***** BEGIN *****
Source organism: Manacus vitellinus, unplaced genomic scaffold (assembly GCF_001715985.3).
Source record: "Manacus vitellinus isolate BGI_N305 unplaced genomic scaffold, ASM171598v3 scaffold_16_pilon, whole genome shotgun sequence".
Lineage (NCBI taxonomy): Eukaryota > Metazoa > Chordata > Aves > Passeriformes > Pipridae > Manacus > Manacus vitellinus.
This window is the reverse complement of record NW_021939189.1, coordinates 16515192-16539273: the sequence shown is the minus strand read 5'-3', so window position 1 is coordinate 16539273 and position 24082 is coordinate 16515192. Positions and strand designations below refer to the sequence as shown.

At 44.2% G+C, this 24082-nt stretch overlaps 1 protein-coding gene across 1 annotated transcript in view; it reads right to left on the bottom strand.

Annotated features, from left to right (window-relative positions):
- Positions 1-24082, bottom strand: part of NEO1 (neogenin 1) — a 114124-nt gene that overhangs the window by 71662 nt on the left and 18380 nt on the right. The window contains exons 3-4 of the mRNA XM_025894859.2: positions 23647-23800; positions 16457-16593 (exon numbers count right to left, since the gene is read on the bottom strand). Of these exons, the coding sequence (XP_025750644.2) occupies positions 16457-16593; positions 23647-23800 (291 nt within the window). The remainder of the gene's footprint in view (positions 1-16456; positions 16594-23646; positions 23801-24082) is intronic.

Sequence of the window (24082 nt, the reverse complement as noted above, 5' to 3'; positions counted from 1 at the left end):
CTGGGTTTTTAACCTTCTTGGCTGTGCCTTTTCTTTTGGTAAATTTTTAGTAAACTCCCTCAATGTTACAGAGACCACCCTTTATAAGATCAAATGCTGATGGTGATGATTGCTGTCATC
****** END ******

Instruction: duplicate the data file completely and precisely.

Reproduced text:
Source organism: Manacus vitellinus, unplaced genomic scaffold (assembly GCF_001715985.3).
Source record: "Manacus vitellinus isolate BGI_N305 unplaced genomic scaffold, ASM171598v3 scaffold_16_pilon, whole genome shotgun sequence".
Lineage (NCBI taxonomy): Eukaryota > Metazoa > Chordata > Aves > Passeriformes > Pipridae > Manacus > Manacus vitellinus.
This window is the reverse complement of record NW_021939189.1, coordinates 16515192-16539273: the sequence shown is the minus strand read 5'-3', so window position 1 is coordinate 16539273 and position 24082 is coordinate 16515192. Positions and strand designations below refer to the sequence as shown.

At 44.2% G+C, this 24082-nt stretch overlaps 1 protein-coding gene across 1 annotated transcript in view; it reads right to left on the bottom strand.

Annotated features, from left to right (window-relative positions):
- Positions 1-24082, bottom strand: part of NEO1 (neogenin 1) — a 114124-nt gene that overhangs the window by 71662 nt on the left and 18380 nt on the right. The window contains exons 3-4 of the mRNA XM_025894859.2: positions 23647-23800; positions 16457-16593 (exon numbers count right to left, since the gene is read on the bottom strand). Of these exons, the coding sequence (XP_025750644.2) occupies positions 16457-16593; positions 23647-23800 (291 nt within the window). The remainder of the gene's footprint in view (positions 1-16456; positions 16594-23646; positions 23801-24082) is intronic.

Sequence of the window (24082 nt, the reverse complement as noted above, 5' to 3'; positions counted from 1 at the left end):
CTGGGTTTTTAACCTTCTTGGCTGTGCCTTTTCTTTTGGTAAATTTTTAGTAAACTCCCTCAATGTTACAGAGACCACCCTTTATAAGATCAAATGCTGATGGTGATGATTGCTGTCATC